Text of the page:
This past Monday, January 11th, the Escambia Board of County Commissioners met at the Jean & Paul Amos Performance Studio at Pensacola State College for approximately four hours to decide if the funding process for RESTORE Act dollars needs to be changed. The consulting firm, Dewberry and the RESTORE Advisory Committee voiced their opinions on the potential for changes to the decision making process.
In the end, the County Commissioners reached consensus to divide the 124 projects competing for RESTORE funds into three categories – 1.) Economy, 2.) Environment, and 3.) Recreation, Conservation, and Tourism. The official final step in changing the process will take place at the next County Commission meeting on January 21st. The change in the evaluation and ranking process comes on the heels of the environmental projects overshadowing the economic development and tourism proposals in the rankings by the Dewberry Consulting firm and the Escambia County RESTORE Act Advisory Committee.
County Commissioners spoke on the importance of economic development projects providing much needed opportunities for jobs and positive impact on the local economy. Specifically, Steven Barry, and Doug Underhill voiced their feelings on the importance of economic development to resolve the issue of poverty that plagues the county. Commissioner Lumon May stated his respect for the advisory committee and their hard work, but stated that he, also, felt that economic development is strategically important in creating jobs in the minority and the overall community, when he spoke to the Pensacola Voice during the meeting. Commissioner Grover Robinson stated that he wanted to see the categories with equal percentages for Environment projects and Economic Development projects at 40%. However, a majority of the commissioners did not believe percentages should be applied to the categories, but agreed that the categorical analysis for funding was a good idea.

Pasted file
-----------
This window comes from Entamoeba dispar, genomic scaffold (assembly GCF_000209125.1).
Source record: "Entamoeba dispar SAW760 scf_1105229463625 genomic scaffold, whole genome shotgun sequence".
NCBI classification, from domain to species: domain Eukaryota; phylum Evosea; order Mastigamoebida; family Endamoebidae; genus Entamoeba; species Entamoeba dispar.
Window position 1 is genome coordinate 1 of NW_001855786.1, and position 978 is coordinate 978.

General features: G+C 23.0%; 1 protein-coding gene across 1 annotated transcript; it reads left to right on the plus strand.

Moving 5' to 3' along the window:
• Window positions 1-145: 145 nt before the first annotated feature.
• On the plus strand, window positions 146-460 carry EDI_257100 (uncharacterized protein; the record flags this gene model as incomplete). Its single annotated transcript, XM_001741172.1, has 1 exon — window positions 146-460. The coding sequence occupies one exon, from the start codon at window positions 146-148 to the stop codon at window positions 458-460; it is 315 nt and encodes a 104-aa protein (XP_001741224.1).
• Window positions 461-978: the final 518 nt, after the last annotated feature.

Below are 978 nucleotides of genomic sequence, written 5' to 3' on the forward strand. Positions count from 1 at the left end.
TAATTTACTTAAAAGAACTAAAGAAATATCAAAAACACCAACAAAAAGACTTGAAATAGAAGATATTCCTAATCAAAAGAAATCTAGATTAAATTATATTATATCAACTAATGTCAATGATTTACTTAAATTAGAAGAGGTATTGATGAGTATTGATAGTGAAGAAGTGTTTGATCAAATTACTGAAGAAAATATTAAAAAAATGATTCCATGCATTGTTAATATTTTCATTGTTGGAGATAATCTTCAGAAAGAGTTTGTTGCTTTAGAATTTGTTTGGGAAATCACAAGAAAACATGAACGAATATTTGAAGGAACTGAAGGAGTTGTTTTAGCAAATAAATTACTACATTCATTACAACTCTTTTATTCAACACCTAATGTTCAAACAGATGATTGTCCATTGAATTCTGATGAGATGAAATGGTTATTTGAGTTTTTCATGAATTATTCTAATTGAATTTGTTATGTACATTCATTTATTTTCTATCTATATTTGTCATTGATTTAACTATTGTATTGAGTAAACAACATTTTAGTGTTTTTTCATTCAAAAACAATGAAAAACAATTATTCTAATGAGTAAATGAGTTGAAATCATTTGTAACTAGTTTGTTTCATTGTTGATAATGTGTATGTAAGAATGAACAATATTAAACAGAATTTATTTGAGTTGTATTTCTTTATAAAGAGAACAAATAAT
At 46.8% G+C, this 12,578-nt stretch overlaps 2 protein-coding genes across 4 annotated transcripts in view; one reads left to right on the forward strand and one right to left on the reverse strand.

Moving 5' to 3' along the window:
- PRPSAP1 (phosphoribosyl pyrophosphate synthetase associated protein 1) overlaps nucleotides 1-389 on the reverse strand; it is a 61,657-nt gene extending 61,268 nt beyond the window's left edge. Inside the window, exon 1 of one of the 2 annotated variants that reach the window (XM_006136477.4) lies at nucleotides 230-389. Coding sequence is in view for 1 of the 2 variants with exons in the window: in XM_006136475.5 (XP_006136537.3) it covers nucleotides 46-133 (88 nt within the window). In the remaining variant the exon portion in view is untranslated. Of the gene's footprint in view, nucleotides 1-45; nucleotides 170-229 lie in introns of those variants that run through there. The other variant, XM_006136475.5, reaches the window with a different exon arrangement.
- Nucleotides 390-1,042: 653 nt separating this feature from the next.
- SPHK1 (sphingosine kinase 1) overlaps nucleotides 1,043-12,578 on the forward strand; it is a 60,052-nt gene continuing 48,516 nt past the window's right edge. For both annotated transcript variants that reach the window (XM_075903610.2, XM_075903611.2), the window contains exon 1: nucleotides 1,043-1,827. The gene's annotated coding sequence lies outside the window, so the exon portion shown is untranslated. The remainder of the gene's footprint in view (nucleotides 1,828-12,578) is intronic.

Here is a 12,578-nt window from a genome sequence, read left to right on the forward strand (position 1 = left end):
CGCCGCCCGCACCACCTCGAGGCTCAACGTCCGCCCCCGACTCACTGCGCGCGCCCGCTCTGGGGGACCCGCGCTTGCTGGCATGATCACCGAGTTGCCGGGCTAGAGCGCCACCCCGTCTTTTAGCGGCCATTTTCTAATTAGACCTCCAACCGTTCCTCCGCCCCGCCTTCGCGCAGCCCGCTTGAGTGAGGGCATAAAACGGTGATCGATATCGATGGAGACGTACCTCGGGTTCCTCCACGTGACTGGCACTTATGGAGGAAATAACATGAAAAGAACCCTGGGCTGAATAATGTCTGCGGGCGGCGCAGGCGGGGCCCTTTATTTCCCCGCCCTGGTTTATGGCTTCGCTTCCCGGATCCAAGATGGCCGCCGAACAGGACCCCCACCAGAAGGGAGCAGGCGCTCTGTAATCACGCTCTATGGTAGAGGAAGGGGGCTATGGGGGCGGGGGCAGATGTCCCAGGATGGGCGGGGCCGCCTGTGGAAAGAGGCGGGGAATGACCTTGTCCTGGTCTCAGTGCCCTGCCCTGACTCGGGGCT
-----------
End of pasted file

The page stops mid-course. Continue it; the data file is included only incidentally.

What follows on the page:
The chairman of the RESTORE Advisory Committee, Bentina Terry, admitted that by evaluating the projects in one overall pool, that it was inevitable that the environmental projects dominated the rankings. Commissioner Wilson Robertson chimed in that he wanted to see more economic development and tourism projects compete better in the evaluation process. The leveraging of RESTORE funds with other financial resources and other BP oil spill money to fund projects received considerable attention during the meeting. It will be the County Commissioners that will make the final decision on which projects receive RESTORE funds.